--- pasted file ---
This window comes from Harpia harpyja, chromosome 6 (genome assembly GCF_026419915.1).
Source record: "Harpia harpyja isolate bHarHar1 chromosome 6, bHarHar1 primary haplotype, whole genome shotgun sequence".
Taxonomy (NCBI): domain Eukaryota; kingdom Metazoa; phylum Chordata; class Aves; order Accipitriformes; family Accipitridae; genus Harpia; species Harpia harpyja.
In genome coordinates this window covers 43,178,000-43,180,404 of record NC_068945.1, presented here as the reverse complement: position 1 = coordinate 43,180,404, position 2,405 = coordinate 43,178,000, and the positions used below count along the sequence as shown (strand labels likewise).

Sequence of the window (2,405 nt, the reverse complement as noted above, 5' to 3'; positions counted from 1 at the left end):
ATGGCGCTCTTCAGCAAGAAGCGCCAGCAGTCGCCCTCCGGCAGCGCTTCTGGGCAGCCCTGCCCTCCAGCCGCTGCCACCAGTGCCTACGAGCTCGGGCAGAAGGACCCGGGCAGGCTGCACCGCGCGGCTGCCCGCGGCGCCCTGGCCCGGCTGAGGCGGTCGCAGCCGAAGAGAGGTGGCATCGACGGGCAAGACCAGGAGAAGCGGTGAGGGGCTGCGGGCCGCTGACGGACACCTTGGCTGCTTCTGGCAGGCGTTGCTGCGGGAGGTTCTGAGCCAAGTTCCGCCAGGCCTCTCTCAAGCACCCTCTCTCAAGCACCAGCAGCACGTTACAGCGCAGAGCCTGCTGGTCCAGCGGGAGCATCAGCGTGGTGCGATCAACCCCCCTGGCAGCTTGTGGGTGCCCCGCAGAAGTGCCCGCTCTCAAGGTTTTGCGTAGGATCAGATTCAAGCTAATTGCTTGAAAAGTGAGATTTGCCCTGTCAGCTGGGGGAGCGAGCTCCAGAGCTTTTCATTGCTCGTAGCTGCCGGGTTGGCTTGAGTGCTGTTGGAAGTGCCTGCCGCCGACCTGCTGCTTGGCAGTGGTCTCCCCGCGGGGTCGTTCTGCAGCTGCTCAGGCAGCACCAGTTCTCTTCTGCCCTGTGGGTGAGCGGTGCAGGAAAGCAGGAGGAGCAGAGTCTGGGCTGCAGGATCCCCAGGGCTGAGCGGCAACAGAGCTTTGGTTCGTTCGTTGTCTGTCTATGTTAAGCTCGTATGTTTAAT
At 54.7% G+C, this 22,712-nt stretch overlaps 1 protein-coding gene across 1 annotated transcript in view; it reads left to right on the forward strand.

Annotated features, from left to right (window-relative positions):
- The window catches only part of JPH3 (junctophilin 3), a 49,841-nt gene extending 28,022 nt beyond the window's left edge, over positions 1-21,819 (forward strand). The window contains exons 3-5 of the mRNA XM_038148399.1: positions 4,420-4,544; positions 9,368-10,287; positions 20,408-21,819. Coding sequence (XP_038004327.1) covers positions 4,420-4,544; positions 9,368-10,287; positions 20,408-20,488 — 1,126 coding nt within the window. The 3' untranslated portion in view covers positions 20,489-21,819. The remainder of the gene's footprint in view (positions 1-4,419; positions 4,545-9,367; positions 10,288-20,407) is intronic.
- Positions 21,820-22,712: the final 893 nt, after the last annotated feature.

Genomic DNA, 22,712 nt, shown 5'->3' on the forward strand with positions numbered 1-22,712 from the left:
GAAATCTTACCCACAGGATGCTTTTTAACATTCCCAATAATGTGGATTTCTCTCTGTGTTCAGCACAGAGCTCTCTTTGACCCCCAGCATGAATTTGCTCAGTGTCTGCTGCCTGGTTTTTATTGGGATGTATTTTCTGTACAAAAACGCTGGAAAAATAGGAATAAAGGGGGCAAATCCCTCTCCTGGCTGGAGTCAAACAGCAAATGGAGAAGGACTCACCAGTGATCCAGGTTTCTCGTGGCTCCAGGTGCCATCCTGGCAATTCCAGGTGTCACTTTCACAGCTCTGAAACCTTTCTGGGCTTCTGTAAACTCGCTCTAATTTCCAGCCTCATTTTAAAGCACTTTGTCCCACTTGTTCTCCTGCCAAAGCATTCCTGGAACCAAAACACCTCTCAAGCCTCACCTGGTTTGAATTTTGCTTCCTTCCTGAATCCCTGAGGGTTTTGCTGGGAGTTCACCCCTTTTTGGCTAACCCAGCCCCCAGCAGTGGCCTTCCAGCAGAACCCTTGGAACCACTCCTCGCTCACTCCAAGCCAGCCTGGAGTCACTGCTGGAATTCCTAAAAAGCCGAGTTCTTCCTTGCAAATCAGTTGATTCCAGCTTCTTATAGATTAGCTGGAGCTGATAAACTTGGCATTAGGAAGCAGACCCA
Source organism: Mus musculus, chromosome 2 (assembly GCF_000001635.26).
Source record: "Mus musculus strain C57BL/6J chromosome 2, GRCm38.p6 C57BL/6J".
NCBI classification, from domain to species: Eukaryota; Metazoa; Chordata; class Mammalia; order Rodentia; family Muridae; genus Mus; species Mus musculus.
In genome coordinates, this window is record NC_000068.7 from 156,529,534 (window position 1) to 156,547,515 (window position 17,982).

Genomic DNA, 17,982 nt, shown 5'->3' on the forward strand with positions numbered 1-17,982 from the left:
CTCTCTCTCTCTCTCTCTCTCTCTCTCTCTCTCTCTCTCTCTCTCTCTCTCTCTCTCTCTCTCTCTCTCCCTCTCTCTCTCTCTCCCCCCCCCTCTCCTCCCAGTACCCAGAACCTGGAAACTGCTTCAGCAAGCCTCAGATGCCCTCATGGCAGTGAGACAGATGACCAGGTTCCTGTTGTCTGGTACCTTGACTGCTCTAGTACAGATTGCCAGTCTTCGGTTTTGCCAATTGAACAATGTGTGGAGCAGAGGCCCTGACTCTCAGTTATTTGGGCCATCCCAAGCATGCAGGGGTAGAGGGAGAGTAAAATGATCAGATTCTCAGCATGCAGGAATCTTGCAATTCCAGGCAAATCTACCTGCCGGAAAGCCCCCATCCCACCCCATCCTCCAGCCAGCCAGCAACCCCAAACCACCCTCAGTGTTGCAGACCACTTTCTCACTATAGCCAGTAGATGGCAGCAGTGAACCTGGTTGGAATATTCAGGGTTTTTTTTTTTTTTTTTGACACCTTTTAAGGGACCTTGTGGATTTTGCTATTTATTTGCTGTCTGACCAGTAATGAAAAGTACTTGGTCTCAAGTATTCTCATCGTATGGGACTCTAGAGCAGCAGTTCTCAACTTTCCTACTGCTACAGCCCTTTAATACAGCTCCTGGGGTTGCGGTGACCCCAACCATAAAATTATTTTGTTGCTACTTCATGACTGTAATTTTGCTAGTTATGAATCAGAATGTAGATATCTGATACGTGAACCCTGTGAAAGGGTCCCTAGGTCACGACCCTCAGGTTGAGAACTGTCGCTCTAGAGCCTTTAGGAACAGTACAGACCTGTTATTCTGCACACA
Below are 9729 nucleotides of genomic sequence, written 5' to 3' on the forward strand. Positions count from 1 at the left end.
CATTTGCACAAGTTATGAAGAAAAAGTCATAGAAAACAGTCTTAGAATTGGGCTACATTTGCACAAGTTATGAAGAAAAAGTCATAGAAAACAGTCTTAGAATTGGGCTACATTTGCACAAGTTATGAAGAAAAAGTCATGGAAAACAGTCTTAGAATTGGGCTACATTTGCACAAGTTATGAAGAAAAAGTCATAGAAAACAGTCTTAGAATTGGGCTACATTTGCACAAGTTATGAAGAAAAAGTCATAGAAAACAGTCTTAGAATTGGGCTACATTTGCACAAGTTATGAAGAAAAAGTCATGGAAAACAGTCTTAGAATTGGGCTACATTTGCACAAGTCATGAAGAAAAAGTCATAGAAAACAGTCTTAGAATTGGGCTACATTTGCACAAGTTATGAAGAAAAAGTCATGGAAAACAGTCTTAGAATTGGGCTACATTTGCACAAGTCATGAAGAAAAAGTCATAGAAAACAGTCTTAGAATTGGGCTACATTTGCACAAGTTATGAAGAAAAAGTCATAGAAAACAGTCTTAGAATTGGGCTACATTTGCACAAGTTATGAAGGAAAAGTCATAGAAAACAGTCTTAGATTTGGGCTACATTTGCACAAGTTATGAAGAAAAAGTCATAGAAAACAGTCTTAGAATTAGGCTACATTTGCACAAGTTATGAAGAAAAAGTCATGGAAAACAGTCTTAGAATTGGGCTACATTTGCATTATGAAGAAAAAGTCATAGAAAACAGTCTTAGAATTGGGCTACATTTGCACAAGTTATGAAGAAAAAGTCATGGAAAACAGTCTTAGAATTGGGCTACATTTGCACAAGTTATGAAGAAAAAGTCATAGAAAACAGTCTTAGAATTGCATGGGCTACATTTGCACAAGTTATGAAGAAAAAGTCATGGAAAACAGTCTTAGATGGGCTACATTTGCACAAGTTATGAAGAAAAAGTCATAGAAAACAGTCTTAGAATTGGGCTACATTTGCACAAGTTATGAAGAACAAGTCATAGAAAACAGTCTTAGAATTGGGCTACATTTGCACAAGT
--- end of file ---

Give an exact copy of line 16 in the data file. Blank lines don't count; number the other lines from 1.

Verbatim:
In genome coordinates, this window is record NC_000068.7 from 156,529,534 (window position 1) to 156,547,515 (window position 17,982).